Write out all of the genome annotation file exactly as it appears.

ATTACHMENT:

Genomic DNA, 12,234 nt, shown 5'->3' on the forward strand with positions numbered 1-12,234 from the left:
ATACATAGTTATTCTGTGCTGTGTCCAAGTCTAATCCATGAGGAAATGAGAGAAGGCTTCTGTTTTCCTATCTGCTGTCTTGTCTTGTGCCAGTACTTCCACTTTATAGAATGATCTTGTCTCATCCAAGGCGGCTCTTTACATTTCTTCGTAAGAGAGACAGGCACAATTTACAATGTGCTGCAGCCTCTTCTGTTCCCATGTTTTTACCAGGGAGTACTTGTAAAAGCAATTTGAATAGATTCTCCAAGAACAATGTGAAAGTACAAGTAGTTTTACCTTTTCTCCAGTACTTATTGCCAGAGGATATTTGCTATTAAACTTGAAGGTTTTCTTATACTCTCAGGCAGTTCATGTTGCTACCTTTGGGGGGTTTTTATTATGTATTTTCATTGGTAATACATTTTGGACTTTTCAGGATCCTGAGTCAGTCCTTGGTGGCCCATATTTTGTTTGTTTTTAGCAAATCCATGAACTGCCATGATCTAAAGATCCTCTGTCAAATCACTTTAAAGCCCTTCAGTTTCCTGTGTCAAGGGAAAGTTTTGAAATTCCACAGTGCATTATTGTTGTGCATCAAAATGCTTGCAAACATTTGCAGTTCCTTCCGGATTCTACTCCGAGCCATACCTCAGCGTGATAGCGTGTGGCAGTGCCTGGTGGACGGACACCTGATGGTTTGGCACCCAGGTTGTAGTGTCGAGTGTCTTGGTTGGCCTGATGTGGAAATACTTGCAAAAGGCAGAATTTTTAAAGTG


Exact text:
Genomic DNA, 12,234 nt, shown 5'->3' on the forward strand with positions numbered 1-12,234 from the left:
ATACATAGTTATTCTGTGCTGTGTCCAAGTCTAATCCATGAGGAAATGAGAGAAGGCTTCTGTTTTCCTATCTGCTGTCTTGTCTTGTGCCAGTACTTCCACTTTATAGAATGATCTTGTCTCATCCAAGGCGGCTCTTTACATTTCTTCGTAAGAGAGACAGGCACAATTTACAATGTGCTGCAGCCTCTTCTGTTCCCATGTTTTTACCAGGGAGTACTTGTAAAAGCAATTTGAATAGATTCTCCAAGAACAATGTGAAAGTACAAGTAGTTTTACCTTTTCTCCAGTACTTATTGCCAGAGGATATTTGCTATTAAACTTGAAGGTTTTCTTATACTCTCAGGCAGTTCATGTTGCTACCTTTGGGGGGTTTTTATTATGTATTTTCATTGGTAATACATTTTGGACTTTTCAGGATCCTGAGTCAGTCCTTGGTGGCCCATATTTTGTTTGTTTTTAGCAAATCCATGAACTGCCATGATCTAAAGATCCTCTGTCAAATCACTTTAAAGCCCTTCAGTTTCCTGTGTCAAGGGAAAGTTTTGAAATTCCACAGTGCATTATTGTTGTGCATCAAAATGCTTGCAAACATTTGCAGTTCCTTCCGGATTCTACTCCGAGCCATACCTCAGCGTGATAGCGTGTGGCAGTGCCTGGTGGACGGACACCTGATGGTTTGGCACCCAGGTTGTAGTGTCGAGTGTCTTGGTTGGCCTGATGTGGAAATACTTGCAAAAGGCAGAATTTTTAAAGTG